The problem is that while the amount of energy used in homes has been falling, the ''peak demand'', particularly on hot days, has been rising rapidly as more homes install air conditioning and homes with air conditioning install more of it and use it to cool more of their house. Building an electricity grid that is big enough to deal with this ''peak load'' is a very expensive exercise, but it's also a very profitable exercise for all segments of the electricity industry.

The most recognisable segment of the electricity industry comprises the ''retailers''. They are the companies that individual households deal with. They are the ones who send us a bill, and like all retailers they like it when we buy lots of their product. Indeed, most electricity retailers do helpful things like sell air conditioners and even offer to install them for you.

The next most recognisable segment of the electricity industry is made up of the generators that burn the coal to make the vast majority of Australia's electricity. They like people installing air conditioners too. It boosts demand for their product but also, thanks to the way governments designed the electricity market, they make huge profits on the peak demand days when the price of the electricity they sell goes through the roof. Just as umbrellas get more expensive on rainy days, so too does electricity on a hot day. These peak hours are incredibly profitable. It has been estimated that about one-quarter of the electricity sector's revenues come from just 36 hours of peak production a year.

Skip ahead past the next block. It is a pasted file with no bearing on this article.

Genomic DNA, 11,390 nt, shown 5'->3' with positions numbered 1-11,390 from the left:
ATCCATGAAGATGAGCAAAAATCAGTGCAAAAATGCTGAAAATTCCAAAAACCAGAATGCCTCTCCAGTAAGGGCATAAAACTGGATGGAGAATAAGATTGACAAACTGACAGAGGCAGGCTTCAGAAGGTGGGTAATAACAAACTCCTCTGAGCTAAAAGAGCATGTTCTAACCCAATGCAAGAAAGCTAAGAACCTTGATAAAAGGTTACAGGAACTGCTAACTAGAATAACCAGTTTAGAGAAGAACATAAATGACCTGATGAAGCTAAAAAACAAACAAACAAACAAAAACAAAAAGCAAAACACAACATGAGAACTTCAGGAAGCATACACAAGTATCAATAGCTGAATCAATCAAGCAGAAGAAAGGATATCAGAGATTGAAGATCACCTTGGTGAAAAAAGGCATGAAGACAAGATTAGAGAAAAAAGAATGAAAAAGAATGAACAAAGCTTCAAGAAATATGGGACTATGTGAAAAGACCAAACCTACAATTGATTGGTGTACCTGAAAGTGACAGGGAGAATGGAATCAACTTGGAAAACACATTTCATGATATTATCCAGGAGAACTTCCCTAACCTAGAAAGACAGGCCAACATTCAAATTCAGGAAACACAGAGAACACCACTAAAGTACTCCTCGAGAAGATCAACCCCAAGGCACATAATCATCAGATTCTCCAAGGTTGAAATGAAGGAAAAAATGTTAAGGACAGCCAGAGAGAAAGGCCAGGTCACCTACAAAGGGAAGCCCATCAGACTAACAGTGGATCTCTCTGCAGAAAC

And finally, the most visible but least recognisable part of the electricity industry consists of the distributors. We see the poles and wires everywhere but we never get a bill from them and probably don't think too much about who pays for them. It's simple: we do. The electricity distributors who own the poles and wires are effectively running a tollway for electrons. The more energy that passes through the wires, the more money they make. Not surprisingly, they like people buying lots of air conditioners as well. It gets worse, though. Because it would be silly to have competing poles and wires running down every street the distribution sector is run as a regulated monopoly. What that means is that they are guaranteed a fixed level of profit on every pole they install. The result of the 1990s experiment in creating competition in the Australian electricity industry is a complete mess. We have created incentives for all of the industry sectors to behave in ways that are inconsistent with the goals of providing low-cost energy and energy efficiency.

The worst part about it is that, despite all the concern about the potential impact of the carbon price on electricity prices, the inefficiency of the industry is a far bigger problem.

And the lowest-income earners who are the least likely to have air conditioners or pool pumps are picking up far more than their fair share of the cost. .

Dr Richard Denniss is executive director of the Australia Institute.